Grandma, Tell Me About The Good Ol’Days

“He [Doolittle Lynn] said every one of ’em was a hit…..shoot it was a hit and miss.”

This quote comes from the beginning of Loretta Lynn’s new album, Full Circle, from the Coal Miner’s Daughter herself. She claimed her husband (Doolittle Lynn) insisted every song she ever wrote was a hit. Loretta didn’t agree.

But everybody can be wrong sometimes.

Lynn and her late husband Doolittle.

Lynn and her late husband Doolittle.

It has been over 10 years since Lynn has released an album of new material. Her last album, Van Lear Rose, was released in 2004. It was produced by Jack White and had great commercial and critical success. It is one of her most profound works, but her fans and the country music crowd are not writing Lynn off any time soon. Her new album is met with anticipation and excitement.

As a long time Lynn devotee I was counting down the days since she first confirmed she would be releasing a new album. I have nearly every album Lynn has made (I am only missing 1!). I’ve seen her in concert and have spent hundreds of dollars on memorabilia. Once the release date came I contacted my local record store to see if they received this new gem on vinyl.

They immediately put it behind the counter for me to come purchase. They have lived with me through my Lynn pilgrimage. This is serious business.

I rushed home once I purchased this record and immediately put it on my turntable. It’s safe to say it was love at first spin.

The album opens with a conversation between Lynn and what I assume is her producers John Carter Cash (Johnny Cash and June Carter’s son) and Patsy Lynn Russell (Lynn’s Daughter), and various studio musicians. She easily recalls the first song she ever wrote, “Whispering Sea” taking the listener back to the beginning of her career. She then opens this album with a modern version of “Whispering Sea.”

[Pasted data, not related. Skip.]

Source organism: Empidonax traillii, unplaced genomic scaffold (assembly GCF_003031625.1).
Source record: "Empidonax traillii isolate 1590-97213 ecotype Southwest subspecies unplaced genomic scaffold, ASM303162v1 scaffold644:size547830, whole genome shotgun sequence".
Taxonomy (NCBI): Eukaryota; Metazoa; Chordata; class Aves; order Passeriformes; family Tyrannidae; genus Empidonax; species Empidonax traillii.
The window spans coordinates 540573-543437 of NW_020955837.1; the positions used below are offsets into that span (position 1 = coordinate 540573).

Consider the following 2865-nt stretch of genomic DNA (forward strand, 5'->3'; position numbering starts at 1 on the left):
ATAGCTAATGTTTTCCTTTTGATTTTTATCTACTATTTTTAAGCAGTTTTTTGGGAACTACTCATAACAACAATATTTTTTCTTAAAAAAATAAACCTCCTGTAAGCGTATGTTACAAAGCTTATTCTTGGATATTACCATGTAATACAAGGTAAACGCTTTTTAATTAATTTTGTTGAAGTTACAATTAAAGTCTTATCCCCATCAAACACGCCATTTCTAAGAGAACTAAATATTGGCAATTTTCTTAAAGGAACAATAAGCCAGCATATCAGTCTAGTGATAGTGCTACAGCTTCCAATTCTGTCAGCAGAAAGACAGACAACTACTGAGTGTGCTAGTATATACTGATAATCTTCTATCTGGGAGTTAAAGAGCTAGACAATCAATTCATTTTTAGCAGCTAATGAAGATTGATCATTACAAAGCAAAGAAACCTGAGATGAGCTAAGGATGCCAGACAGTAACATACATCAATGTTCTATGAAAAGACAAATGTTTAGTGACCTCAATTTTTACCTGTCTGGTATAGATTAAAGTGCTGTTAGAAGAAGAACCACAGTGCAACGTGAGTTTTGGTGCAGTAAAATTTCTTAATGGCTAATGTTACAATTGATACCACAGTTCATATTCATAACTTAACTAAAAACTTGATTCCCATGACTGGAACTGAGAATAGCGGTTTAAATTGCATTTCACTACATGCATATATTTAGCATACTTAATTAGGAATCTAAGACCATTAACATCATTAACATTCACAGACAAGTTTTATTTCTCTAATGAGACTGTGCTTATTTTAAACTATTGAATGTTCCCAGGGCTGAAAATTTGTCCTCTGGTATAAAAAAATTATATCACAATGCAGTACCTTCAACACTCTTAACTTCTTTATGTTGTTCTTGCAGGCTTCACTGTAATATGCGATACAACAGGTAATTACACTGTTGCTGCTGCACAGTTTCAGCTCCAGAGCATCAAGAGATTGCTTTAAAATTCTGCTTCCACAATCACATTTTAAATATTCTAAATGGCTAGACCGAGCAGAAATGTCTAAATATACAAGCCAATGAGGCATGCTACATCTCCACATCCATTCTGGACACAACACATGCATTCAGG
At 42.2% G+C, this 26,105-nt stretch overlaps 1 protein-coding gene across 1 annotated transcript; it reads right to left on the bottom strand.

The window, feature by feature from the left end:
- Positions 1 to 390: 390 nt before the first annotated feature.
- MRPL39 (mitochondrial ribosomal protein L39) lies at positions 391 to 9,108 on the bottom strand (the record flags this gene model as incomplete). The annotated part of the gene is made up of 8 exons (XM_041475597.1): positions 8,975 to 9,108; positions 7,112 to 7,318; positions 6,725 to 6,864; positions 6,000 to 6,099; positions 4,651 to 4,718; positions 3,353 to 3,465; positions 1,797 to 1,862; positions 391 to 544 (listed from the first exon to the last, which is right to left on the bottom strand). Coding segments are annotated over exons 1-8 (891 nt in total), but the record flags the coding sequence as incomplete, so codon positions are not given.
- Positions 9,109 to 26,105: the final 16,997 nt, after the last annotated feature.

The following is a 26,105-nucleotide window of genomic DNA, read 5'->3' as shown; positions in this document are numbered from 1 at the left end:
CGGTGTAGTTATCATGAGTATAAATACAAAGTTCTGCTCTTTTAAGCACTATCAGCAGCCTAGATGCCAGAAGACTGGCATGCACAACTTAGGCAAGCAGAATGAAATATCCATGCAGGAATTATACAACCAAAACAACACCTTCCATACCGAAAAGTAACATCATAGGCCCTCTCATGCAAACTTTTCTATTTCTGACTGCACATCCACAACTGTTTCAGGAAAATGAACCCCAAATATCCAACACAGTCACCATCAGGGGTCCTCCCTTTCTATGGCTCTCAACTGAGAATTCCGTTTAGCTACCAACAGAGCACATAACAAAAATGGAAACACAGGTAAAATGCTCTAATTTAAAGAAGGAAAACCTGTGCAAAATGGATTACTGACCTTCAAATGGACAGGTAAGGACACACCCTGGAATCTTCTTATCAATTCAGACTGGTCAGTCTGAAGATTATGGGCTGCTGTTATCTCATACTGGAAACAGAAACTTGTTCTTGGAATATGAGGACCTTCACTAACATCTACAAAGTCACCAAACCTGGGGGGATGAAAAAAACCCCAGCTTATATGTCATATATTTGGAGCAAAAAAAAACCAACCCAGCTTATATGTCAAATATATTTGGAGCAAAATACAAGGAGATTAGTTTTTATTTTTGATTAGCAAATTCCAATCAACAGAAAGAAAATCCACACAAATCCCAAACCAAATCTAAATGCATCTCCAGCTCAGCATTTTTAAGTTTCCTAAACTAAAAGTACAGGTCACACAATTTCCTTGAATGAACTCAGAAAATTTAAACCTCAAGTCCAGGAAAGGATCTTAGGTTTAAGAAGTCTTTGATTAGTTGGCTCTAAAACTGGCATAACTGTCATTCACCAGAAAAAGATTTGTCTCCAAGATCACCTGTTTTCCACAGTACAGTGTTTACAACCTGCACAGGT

74282205-x600It has been 56 years since Lynn first recorded this song. It was the B side to her first single “Honky Tonk Girl.” I went back and listened to the orignal recording to compare it to her new version. Both versions are excellent in both composition and deliverance. The first version portrays a naive and vulnerable spirit whereas today’s version has elements of maturity, grace, and wisdom. It’s profound what happened here and to think this was the first song! This same element is heard in her remakes of “Everybody Want’s to Go to Heaven” and “Fist City.”

The album proceeds into a new composition, “Secret Love.” This song sounds like it could be off of her first album. She then sings a song entitled “Who’s Gonna Miss Me?” This is a simple answer, everybody. Lynn was one of the primary writers of this song and the listener is once again met with a tone and deliverance that sounds so fresh it could come from one of her first albums, yet it shows the continued humility Lynn possess. This is what I believe has sustained her in the music industry and what has fueled her staying power.

The answer to the question this song asks “Who’s Gonna Miss Me?” is a hard one to answer. Lynn will have listeners from the past, present, and future miss her. Her music is immortal and her wisdom is timeless. So whos gonna miss her? It will forever be impossible to answer.